Working with landlords is another important part of San Juana’s job. Washington County’s rental market is competitive, and it is not uncommon for an RLRA program participant to have something like debt, an eviction or a criminal record that makes it difficult to get into housing.
Kahneeta and Eduardo were facing this challenge in their housing search. The couple both have addiction and criminal history. Despite both being in recovery for four years and having completed several programs that show they are committed to sobriety, they were denied from six apartments before they were finally approved.
The process was incredibly stressful, but Kahneeta felt supported by San Juana. They checked in with each other every day, and Kahneeta remembers one time when San Juana sang her a song to calm her down.
“It’s just helpful to have another person outside of us on our side,” Kahneeta said.
Now the couple and their two young children are in their first home in six years. Kahneeta can focus on her school program, training to be an addiction counselor and her part-time job with New Narrative. She plans to apply for an internship with Bienestar.
In addition to helping participants get into housing, San Juana continues working with landlords and property managers long-term During the application process she reassures them that she will be there as a resource if there are any issues after the participant moves in.
“With the landlords and property management companies you let them know that you're trustworthy and you have that follow through. They're going to say, ‘Okay, I know this person might have a colorful background, but this person is here to help them, so why not give them the benefit of the doubt?’.” Ultimately, she urges them consider that something led to the applicant’s homelessness, and that no one grows up wanting to be homeless.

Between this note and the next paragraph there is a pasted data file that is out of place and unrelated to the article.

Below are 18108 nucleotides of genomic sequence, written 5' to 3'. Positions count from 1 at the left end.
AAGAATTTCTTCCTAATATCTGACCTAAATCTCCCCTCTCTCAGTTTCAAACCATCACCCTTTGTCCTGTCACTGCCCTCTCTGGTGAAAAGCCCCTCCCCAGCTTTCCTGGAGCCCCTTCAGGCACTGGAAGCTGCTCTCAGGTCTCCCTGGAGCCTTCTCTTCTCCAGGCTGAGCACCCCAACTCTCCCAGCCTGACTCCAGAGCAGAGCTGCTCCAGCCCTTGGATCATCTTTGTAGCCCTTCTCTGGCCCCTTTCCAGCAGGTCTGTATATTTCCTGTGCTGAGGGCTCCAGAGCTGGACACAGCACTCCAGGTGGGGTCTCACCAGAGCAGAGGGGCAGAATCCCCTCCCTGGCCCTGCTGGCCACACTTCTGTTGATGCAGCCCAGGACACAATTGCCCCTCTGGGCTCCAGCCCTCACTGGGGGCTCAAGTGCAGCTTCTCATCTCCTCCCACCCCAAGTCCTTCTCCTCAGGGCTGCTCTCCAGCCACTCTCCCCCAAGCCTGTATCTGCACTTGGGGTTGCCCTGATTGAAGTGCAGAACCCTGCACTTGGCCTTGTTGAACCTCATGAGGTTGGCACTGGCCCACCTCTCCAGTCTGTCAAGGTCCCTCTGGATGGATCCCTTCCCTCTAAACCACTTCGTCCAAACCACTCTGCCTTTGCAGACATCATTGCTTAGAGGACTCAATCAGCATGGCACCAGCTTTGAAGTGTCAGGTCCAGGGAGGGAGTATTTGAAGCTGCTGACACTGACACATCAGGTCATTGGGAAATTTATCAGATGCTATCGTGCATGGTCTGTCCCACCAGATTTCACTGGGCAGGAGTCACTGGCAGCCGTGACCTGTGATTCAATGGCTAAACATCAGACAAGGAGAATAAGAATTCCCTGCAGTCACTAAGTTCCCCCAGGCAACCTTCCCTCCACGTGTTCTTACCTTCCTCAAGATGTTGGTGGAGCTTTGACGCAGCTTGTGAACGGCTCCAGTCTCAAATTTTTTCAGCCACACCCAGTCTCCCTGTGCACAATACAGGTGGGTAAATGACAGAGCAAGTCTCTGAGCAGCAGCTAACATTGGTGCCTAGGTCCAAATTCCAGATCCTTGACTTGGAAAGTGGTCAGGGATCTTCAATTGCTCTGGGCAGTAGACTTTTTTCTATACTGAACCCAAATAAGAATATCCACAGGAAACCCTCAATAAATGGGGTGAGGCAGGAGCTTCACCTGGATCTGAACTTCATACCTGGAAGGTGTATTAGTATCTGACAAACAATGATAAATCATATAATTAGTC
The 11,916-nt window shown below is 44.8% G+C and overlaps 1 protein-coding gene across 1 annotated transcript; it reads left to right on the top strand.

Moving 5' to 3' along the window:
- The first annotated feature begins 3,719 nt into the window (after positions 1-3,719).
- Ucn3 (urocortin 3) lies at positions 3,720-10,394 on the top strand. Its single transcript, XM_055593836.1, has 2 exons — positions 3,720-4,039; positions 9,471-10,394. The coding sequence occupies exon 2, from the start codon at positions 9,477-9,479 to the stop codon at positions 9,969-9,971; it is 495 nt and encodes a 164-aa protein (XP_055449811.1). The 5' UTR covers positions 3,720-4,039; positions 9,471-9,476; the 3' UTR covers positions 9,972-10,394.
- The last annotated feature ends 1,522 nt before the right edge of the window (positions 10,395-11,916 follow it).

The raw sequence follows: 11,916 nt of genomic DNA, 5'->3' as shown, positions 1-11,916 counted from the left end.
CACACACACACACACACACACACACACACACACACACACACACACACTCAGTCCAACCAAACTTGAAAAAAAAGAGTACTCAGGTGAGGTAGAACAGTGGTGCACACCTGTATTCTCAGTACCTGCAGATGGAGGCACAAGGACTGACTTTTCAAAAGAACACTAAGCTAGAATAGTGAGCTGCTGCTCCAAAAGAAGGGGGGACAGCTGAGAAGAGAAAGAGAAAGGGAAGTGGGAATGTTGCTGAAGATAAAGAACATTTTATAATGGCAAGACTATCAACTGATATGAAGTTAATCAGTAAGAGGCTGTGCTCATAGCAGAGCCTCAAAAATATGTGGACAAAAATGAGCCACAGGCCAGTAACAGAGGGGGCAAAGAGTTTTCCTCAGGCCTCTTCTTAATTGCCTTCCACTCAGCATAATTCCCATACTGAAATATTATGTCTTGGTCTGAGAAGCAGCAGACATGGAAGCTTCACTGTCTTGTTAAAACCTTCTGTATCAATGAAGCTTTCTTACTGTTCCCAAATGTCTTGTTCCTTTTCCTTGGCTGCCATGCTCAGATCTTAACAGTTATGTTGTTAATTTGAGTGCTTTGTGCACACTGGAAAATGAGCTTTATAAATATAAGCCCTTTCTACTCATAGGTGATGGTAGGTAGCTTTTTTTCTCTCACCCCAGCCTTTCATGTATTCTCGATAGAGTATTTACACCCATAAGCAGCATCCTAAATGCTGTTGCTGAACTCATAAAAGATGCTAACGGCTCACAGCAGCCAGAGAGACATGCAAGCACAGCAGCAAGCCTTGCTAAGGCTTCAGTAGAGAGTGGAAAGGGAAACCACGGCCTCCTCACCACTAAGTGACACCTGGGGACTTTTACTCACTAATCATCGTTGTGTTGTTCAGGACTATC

A home is something you make
Finding an apartment or house that someone can make into a home is San Juana’s goal when she’s helping a participant with the housing search. This is a more intentional process than just taking the first place that will approve an application. San Juana wants to make sure that the residence truly fits the household’s needs, so she shows them the floor plan and photos and talks through each option.
“A house, I think, is four walls that have a door that gives you shelter,” she said, “and a home is where you can say, ‘It's my safe zone, this is where I am. My kids are safe, I'm safe. I can shower, I can burp, I can live’. And there's no judgment.”
San Juana’s favorite part of the job is letting someone know they were approved for the regional long-term rent assistance program, and the expression on their face when she tells them they’re moving into housing. Once they’re in their new home the impact is transformational: “Their whole life changes the way they were sleeping, the way they eat, the way they parent.”
As of December 2022, over 780 people in Washington County are supported in permanent homes through the Regional Longterm Rent Assistance program.
Editor's note: Metro uses the gender-inclusive term Latine, instead of Latino or Hispanic, to broadly refer to people of Latin American heritage living in the United States. This practice follows inclusive language principles.